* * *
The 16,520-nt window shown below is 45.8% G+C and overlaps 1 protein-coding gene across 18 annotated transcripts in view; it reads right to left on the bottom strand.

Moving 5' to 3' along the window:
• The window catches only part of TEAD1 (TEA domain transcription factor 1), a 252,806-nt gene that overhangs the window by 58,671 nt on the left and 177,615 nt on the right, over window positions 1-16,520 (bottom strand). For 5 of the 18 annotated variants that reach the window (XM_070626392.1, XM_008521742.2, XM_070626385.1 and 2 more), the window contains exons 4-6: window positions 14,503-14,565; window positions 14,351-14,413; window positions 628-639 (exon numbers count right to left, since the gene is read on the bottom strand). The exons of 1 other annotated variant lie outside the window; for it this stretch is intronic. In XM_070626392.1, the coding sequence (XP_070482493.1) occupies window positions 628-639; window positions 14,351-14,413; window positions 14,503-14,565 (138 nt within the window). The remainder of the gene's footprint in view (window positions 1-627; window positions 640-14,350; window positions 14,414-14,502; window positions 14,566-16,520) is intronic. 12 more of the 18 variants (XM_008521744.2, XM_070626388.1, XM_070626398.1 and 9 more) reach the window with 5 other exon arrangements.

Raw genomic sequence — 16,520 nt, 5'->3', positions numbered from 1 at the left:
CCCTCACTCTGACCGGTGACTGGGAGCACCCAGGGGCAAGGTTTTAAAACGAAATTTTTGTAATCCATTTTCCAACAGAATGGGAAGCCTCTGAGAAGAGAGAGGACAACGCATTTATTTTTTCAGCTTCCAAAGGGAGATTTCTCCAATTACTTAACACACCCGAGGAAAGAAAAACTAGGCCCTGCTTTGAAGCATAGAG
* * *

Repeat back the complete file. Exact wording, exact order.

The 16,520-nt window shown below is 45.8% G+C and overlaps 1 protein-coding gene across 18 annotated transcripts in view; it reads right to left on the bottom strand.

Moving 5' to 3' along the window:
• The window catches only part of TEAD1 (TEA domain transcription factor 1), a 252,806-nt gene that overhangs the window by 58,671 nt on the left and 177,615 nt on the right, over window positions 1-16,520 (bottom strand). For 5 of the 18 annotated variants that reach the window (XM_070626392.1, XM_008521742.2, XM_070626385.1 and 2 more), the window contains exons 4-6: window positions 14,503-14,565; window positions 14,351-14,413; window positions 628-639 (exon numbers count right to left, since the gene is read on the bottom strand). The exons of 1 other annotated variant lie outside the window; for it this stretch is intronic. In XM_070626392.1, the coding sequence (XP_070482493.1) occupies window positions 628-639; window positions 14,351-14,413; window positions 14,503-14,565 (138 nt within the window). The remainder of the gene's footprint in view (window positions 1-627; window positions 640-14,350; window positions 14,414-14,502; window positions 14,566-16,520) is intronic. 12 more of the 18 variants (XM_008521744.2, XM_070626388.1, XM_070626398.1 and 9 more) reach the window with 5 other exon arrangements.

Raw genomic sequence — 16,520 nt, 5'->3', positions numbered from 1 at the left:
CCCTCACTCTGACCGGTGACTGGGAGCACCCAGGGGCAAGGTTTTAAAACGAAATTTTTGTAATCCATTTTCCAACAGAATGGGAAGCCTCTGAGAAGAGAGAGGACAACGCATTTATTTTTTCAGCTTCCAAAGGGAGATTTCTCCAATTACTTAACACACCCGAGGAAAGAAAAACTAGGCCCTGCTTTGAAGCATAGAG